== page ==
“And until we can see each other as equals, justice is never going to be even-handed. It will remain nothing more than a reflection of our own prejudices”

Horace Rumpole in the Rumpole series by John Mortimer

Rumpole is a delight and pleasure to read and inextricably linked to the likeness of Leo McKern for those of us of a certain generation.

Irascible, unapologetically an Old Bailey Hack who “never pleads guilty” he is simultaneously a vicious parody of a certain sort of lawyer, and a loving warm hearted celebration of the legal system.

I want to hate Rumpole – there is much about him which is repellent (the cigar smoking, the fried breakfasts, the alcohol, his attitude to Hilda, “She Who Must Be Obeyed”)… but he it just so likeable!

Tulkinghorn in Bleak House, Charles Dickens

Significantly less likeable is Tulkinghorn in Bleak House, possibly my favourite Dickens novel. Tulkinghorn himself is cruel and vicious but the opening pages damn the whole institution of the law:

On such an afternoon, if ever, the Lord High Chancellor ought to be sitting here – as here he is – with a foggy glory round his head, softly fenced in with crimson cloth and curtains, addressed by a large advocate with great whiskers, a little voice, and an interminable brief, and outwardly directing his contemplation to the lantern in the roof, where he can see nothing but fog. On such an afternoon some score of members of the High Court of Chancery bar ought to be – as here they are – mistily engaged in one of the ten thousand stages of an endless cause, tripping one another up on slippery precedents, groping knee-deep in technicalities, running their goat-hair and horse-hair warded heads against walls of words and making a pretence of equity with serious faces, as players might. On such an afternoon the various solicitors in the cause, some two or three of whom have inherited it from their fathers, who made a fortune by it, ought to be – as are they not? – ranged in a line, in a long matted well (but you might look in vain for truth at the bottom of it) between the registrar’s red table and the silk gowns, with bills, cross-bills, answers, rejoinders, injunctions, affidavits, issues, references to masters, masters’ reports, mountains of costly nonsense, piled before them.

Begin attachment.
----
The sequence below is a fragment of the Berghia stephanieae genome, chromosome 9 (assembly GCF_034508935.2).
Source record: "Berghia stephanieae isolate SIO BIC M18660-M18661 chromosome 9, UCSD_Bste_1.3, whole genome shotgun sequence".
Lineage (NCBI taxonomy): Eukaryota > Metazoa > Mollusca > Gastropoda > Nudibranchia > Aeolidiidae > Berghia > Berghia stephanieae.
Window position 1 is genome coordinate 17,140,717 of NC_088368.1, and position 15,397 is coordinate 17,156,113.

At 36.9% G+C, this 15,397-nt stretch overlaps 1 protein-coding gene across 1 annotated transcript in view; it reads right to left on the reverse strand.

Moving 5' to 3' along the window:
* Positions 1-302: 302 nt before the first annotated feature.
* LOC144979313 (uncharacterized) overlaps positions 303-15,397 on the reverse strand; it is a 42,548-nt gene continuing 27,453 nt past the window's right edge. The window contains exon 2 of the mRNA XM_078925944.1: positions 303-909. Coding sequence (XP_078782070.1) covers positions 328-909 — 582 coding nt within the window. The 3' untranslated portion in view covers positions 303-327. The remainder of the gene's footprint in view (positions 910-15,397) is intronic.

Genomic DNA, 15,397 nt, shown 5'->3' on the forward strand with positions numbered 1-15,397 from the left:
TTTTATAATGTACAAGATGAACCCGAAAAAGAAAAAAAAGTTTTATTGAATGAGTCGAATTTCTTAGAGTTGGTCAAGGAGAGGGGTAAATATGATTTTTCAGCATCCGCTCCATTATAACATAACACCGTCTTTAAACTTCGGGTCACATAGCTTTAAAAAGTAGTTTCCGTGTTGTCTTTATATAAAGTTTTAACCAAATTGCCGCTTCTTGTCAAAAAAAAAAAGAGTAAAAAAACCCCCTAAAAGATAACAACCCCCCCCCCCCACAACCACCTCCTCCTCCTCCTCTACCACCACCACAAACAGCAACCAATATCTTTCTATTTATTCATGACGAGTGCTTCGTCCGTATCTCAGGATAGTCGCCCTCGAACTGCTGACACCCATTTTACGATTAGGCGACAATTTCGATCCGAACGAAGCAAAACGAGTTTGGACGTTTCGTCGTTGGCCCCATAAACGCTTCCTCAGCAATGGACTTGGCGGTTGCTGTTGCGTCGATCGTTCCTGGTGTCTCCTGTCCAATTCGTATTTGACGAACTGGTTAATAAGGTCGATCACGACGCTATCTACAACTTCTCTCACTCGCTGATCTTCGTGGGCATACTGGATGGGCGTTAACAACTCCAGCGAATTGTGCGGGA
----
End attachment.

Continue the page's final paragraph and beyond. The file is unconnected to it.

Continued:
Mr Jaggers in Great Expectations, Charles Dickens

Jaggers doesn’t fare much better in Great Expectations

Herr Huld in The Trial, Franz Kafka

Portia, The Merchant of Venice, William Shakespeare

Jonathan Harker, Dracula, Bram Stoker

Arthur Kipps in The Woman in Black, Susan Hill

  • March 9: Spring Cleaning Freebie (for example, books you’re planning to get rid of for whatever reason, book’s you’d like to clean off your TBR by either reading them or deciding you’re not interested, books that feel fresh and clean to you after winter is over, etc.)
  • March 16: Books On My Spring 2021 TBR
  • March 23: Funny Book Titles
  • March 30: Places In Books I’d Love to Live